So, the way that I am amending my habit of reading for 2016 is as follows: 1) I will (along with Amanda) follow a Bible reading plan that will have us read the whole Bible this year; 2) I will, every day, read something from either the patristics, the medievals, or the Reformers on theology (I’m actually going to start with Thomas Oden’s Classic Christianity and then move on from there, but I’m thinking I want to start earlier and move later); 3) I will, every day, read from a “helpful” book; these helpful books are books by recent or contemporary authors that help me either with my professional or intellectual formation (my first book will be Walter Brueggemann’s Creative Word: Canon as a Model for Biblical Education); 4) I will read, every day, from a Great Book; I am intimidated by the Great Books lists (I tried to start reading them during this past Lent, but I totally failed) and so I’ve found a mentor with expertise in classical education and in the Great Books tradition who has agreed to be my guide; 5) I will delete my RSS reader from my phone (I use Feedly) and will only read blogs on Saturdays; in the past, when I take extended breaks from reading blogs and then go back to them, I find that I didn’t miss anything important in the minutiae of the blow-by-blow and that those posts that are gems are easily recognizable; 6) I will unsubscribe from The New York Times and the Dallas Morning News; in lieu of reading the headlines from two newspapers every day, I will experiment with Yahoo’s delightful news digest for Android that gives me the headlines in the morning and then again at night.
I’ve been thinking about making this change for quite awhile, but it was reading Thomas Oden’s memoir A Change of Heart over the last three days that really brought home to me the desire to be truly educated instead of being a know-it-all pundit. His memoir is not very well written actually (academic writing is more his style, personal narration not so much), but the story is gripping and absolutely compelling. Oden went from being a radical leftist with a marxist grid for reading scripture and a psychoanalytic grid for doing theology to slamming into orthodox Christianity near his 40th birthday and becoming a world-renowned patristics scholar and ecumenical theologian. The shape of my own journey (in the sense that I drifted into theological liberalism before swimming my way back) mirrors his and I, therefore, have found his account of his journey deeply compelling. You can read about my journey in a number of places, but here, here, and here should be a decent start.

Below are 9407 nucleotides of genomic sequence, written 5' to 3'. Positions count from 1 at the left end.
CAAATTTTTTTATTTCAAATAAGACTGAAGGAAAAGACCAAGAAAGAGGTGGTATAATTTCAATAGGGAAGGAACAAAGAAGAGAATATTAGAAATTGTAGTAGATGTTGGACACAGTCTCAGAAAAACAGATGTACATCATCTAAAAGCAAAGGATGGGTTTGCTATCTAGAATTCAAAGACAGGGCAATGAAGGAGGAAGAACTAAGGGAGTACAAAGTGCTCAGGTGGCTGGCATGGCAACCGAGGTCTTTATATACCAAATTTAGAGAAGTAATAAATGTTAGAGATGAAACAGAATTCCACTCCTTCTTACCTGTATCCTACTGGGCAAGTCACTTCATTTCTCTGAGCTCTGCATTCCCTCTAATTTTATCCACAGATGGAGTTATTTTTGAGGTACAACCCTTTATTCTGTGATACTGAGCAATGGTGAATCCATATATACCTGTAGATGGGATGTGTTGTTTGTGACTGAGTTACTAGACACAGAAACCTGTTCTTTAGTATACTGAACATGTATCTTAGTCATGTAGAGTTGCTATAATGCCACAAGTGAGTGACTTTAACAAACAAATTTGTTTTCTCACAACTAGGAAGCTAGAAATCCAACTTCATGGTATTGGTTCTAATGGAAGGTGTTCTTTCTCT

The Habit of Praying
I have described in other places the way that I approach prayer. In particular, I think it would be hard to improve on this post written 2.5 years ago! I’ve been praying the canonical hours (set prayers based on the time of day and liturgical season; they have their roots in the way the monks prayed in late antiquity and the middle ages) for about five years. Initially, I prayed the Catholic Liturgy of the Hours by using the Universalis app. The hard copy of the Liturgy of the Hours is pretty expensive and difficult to understand. The Universalis app, however, was only 30 dollars and it organized everything for me so that I didn’t have to understand the Liturgy of the Hours in order to pray them. However, in August 2013, I began to wish I had the ability to pray the hours without having to use my computer. So, I opted to purchase Phyillis Tickle’s Divine Hours, which is a collection of three volumes that, like Universalis, lays all of the prayers out for each day. It is based on the Book of Common Prayer, though it takes elements from other liturgical traditions, and it served me well until now.